Chinese internet giant Baidu starts accepting bitcoin

Chinese search engine giant Baidu has announced it is now accepting payment in bitcoin for its Jiasule service.

AccessTimeIconOct 15, 2013 at 4:31 p.m. UTC
Updated Sep 10, 2021 at 11:36 a.m. UTC

Search engine giant Baidu has announced it is now accepting payment in bitcoin for its Jiasule service, which improves websites' performance, speed and security.

Baidu, which has a market cap of $53 billion, is rated by web information company Alexa Internet as the most visited website in China and the fifth most visited website in the world.

Founded in January 2000, Baidu is similar to Google in that its offers a variety of tools and services to produce information and products in response to search terms, however, Baidu is specific to Chinese-language search terms.

Baidu Jiasule is a cloud-based anti-DDOS service and content delivery network, similar to US-based CloudFlare.

Here's a rough translation of the company's news release:

Baidu Jiasule Accepts Bitcoin Payment

How can we reflect the characteristics of a trendy IT person and a professional webmaster? The answer, of course, is to own bitcoins!!!

Bitcoin is a new kind of electronic currency, a digital transfer medium, which has already received a high degree of international recognition, and has already reached into our daily lives. It can be used to buy a cup of coffee, or exchanged for gold and silver. In China, bitcoin is considered quite "trendy".

Today, I have good news for everyone: from 14 October 2013 onwards, Baidu Jiasule will officially support bitcoin payments. Baidu Jiasule users can use bitcoin to pay for any Jiasule services. Baidu Jiasule, as the innovator of the Internet, has become the first cloud services vendor to support bitcoin, giving us richer payment methods and experience.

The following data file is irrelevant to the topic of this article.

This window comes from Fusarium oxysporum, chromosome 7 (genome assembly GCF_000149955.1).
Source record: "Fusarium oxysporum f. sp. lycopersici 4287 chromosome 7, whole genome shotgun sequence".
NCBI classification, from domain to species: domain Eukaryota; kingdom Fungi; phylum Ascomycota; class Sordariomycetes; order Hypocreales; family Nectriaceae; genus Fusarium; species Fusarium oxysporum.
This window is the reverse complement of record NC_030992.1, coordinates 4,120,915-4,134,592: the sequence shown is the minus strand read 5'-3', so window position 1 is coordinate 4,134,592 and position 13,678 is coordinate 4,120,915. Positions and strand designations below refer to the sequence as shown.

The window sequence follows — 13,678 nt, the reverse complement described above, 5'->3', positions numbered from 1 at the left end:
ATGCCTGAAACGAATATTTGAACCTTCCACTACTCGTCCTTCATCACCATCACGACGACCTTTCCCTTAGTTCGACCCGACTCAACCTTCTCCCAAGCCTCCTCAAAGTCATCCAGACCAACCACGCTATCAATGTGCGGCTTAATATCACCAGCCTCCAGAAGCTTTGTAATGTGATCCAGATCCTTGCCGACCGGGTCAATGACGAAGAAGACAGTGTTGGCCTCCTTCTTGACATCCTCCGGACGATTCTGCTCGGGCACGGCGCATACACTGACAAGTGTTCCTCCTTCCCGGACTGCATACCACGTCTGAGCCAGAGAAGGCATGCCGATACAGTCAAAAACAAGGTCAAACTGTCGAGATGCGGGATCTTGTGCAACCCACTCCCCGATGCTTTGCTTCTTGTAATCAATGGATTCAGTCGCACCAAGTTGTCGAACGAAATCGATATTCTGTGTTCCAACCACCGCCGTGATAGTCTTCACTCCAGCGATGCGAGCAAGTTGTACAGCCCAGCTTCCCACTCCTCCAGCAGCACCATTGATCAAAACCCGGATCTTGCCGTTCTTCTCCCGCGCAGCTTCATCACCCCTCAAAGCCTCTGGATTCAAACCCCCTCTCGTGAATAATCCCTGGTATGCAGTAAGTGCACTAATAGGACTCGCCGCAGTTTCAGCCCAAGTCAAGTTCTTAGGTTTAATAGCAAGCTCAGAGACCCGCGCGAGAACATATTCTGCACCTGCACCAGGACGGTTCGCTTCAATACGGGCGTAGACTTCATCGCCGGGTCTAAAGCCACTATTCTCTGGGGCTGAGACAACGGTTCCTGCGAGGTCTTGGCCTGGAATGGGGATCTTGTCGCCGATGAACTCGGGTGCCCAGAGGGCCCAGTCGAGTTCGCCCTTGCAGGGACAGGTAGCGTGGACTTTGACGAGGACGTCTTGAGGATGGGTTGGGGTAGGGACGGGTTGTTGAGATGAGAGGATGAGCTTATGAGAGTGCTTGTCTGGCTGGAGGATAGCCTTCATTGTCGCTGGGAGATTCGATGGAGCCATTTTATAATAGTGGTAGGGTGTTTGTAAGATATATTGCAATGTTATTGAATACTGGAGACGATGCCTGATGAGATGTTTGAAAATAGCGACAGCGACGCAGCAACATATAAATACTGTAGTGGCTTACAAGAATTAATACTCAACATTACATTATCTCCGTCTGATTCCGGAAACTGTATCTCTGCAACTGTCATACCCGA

In the future, Baidu Jiasule will continue to try more new things, giving everyone more convenient payment options.

Jon Matonis, executive director of the Bitcoin Foundation, said the announcement was "encouraging news", especially since it is coming from China and a NASDAQ-listed company.

"I suspect that Baidu's reasons [for making this move] are similar to the WordPress decision for opening up their services to an expanded customer base. Bitcoin reaches 60+ countries that are currently ignored by VISA, Mastercard, and PayPal," he added.

Matonis went on to say that many Chinese citizens live abroad, but still use Baidu, so it will be useful for these people to be able to pay in bitcoin.

When asked whether this development will encourage more companies to start accepting bitcoins, he said: "I am confident that as more companies see the benefits of frictionless payments with low fees, immediate settlement, and zero chargebacks, they will want to accept bitcoin simply to remain competitive."

At the time of writing, showed Baidu's wallet had only received 0.1584 BTC, which equates to around $22, however, it's worth bearing in mind it is the day after the payment option's launch.

Popularity surge

Bitcoin has been gaining in popularity in China over recent months, with data on SourceForge showing downloads of the Bitcoin-QT in China reaching 250,443 so far this year, beaten only by the US with 503,819 but ahead of the UK with 106,931.

 Downloads of the Bitcoin-QT in China have reached 250,443
Downloads of the Bitcoin-QT in China have reached 250,443

Not only this, but the volume of bitcoins traded with Chinese yuan is increasing. Bitcoincharts shows that Chinese yuan currently accounts for 12% of the total bitcoin exchange volume, while 68% is in US dollars and euro at 6%.

Last month, BTCChina CEO Bobby Lee confirmed that bitcoin was starting to boom in China.

“For the first time in human history, bitcoin has allowed people to save and defer purchasing power, in a digital form. The Chinese people love this concept! It explains bitcoin’s fast adoption in China this year – 2013 has been a breakout year for bitcoin, and even more so in China," he said.

CoinDesk contacted Baidu for comment, but had not received a reply at time of publication. Updates to follow.

What do you think this means for bitcoin?


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